Do Bounce and Conversion Rates Matter?
February 03, 2016
I attended an interesting usability lecture/meetup today, with a talk by Jared Spool. I enjoyed the talk -- it definitely got me thinking, but I disagreed with more than a few points.
Overall, I gathered that the takeaway from the discussion was to emphasize that you need to focus on the things that matter, and that a lot of the metrics that we use to measure website success, like bounce rates, conversion rates, and pageviews, don't actually tell you what you need to know. I agree, but he seems to take this further, and advocate that these metrics aren't even worth paying attention to. I disagree.
In his talk, he zeroed in on a couple of particularly bad (in his opinion) metrics:
For evidence that bounce rates don't matter, he presented a graph over the past month of the bounce rate for an article he wrote. Because the bounce rates stayed nearly constant during the month, with a few random jumps here and there, he seemed to think that it means that it's a useless metric. Of course he didn't try, at least from his discussion, to affect the bounce rate (I guess perhaps because he thinks it doesn't matter).
If he were trying to build his audience larger, you would think that he would actually try to reduce it (it was pretty high, like nearly 100% for the article). He could perhaps add a few highlights of similiar articles from that article page, or optimize which articles he shows. As a visitor, I might see some of those and click around on his site more (ie. reducing his bounce rate). Perhaps I even find that I like the new article that I'm reading, and now I'm thinking about visiting his site again since I've seen a couple articles that I like.
Yeah, bounce rates do matter, perhaps not in all cases, but especially in the example he gave, I would think it would matter. By focusing in on his bounce rate, perhaps he could gain a larger audience, which I'm sure is a metric that matters.
Conversion Rates Don't Matter
Another metric he chose to go after, was the conversion rate. The reason for this...because you can have, for example, a two percent conversion rate, regardless of how many people visit your website. If you have more people visiting your site in the first place, then you're going to make more money, which is the real goal, not the conversion rate. This sounds good, and of course you're going to want to get more people to your website, but why not make your site more efficient in trying to convert as many as you can once they get there?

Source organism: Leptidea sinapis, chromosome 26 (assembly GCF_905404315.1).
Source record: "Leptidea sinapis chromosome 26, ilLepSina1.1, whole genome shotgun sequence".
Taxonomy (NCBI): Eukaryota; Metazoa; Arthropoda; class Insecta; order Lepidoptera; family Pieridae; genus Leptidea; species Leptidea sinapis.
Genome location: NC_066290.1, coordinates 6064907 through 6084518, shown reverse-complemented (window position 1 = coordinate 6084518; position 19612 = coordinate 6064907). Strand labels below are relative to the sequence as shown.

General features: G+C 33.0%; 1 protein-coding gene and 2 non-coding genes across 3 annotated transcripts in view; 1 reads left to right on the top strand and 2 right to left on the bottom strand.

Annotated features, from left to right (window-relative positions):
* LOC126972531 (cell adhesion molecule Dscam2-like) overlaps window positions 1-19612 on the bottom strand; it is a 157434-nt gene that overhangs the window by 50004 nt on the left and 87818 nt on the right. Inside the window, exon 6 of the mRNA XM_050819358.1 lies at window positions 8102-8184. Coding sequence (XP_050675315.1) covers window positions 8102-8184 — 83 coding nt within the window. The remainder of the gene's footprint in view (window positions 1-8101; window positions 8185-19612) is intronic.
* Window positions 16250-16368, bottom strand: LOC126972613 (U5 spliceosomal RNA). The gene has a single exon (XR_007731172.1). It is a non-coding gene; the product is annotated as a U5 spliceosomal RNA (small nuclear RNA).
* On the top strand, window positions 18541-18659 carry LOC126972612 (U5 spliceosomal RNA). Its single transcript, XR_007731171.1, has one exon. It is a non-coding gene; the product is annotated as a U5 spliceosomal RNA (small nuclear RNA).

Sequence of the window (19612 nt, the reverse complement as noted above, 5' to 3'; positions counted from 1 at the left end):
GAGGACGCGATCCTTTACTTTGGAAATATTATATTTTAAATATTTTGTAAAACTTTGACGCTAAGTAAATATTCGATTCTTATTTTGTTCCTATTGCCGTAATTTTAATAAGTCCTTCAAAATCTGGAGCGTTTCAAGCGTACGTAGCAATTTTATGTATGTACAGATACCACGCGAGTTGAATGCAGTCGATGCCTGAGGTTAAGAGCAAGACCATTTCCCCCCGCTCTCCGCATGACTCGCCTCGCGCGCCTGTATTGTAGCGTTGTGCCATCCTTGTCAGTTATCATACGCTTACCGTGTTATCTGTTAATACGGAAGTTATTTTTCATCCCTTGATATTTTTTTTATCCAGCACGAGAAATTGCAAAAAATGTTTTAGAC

I would even take it further, in that it's probably cheaper to improve your bounce rate, than to attract more people your website.
Does Anything Matter?
Do these metrics matter? Yes, of course they matter.
I could be wrong, but he seemed to be stating that these metrics don't matter, because they don't tell you 'the why' behind the any changes to these metrics that may happen. I would argue that they matter because they may be alerting you to a potential problem. I don't think anyone has ever really stated that metrics are supposed to tell you "the why". They are a staring point. From there, you can begin to invesitgate the reasons behind it.
In what was seemingly a contradiction in his stance against 'pointless metrics', he brought up an example where they saved a company 300,000,000 dollars over the course of the year by solving some shopping cart abandonment issues. They looked at what theoretically could be viewed as a pointless metric...pageviews. They examined each stage of the process when adding an item to a shopping cart through to purchasing, and noting where people seemed to drop out of the process based on the pageview metric. Of course the drop in pageviews that happened during one step of the process didn't tell them why people were dropping off the site at that point, just like conversion rates and bounce rates don't tell you why changes in those may or may not be happening. But in his example, the pageview metric told them where to look. Most of the dropoff did occurr during one phase of the process, and they were able to fix the issue.
I did gain quite a bit from the talk, perhaps even moreso than if I agreed with it all. Anything that gets you thinking about notions that you already accept is healthy, but I think I'll need quite a bit more convincing on several of his points.
The Built Environment
Politics & Government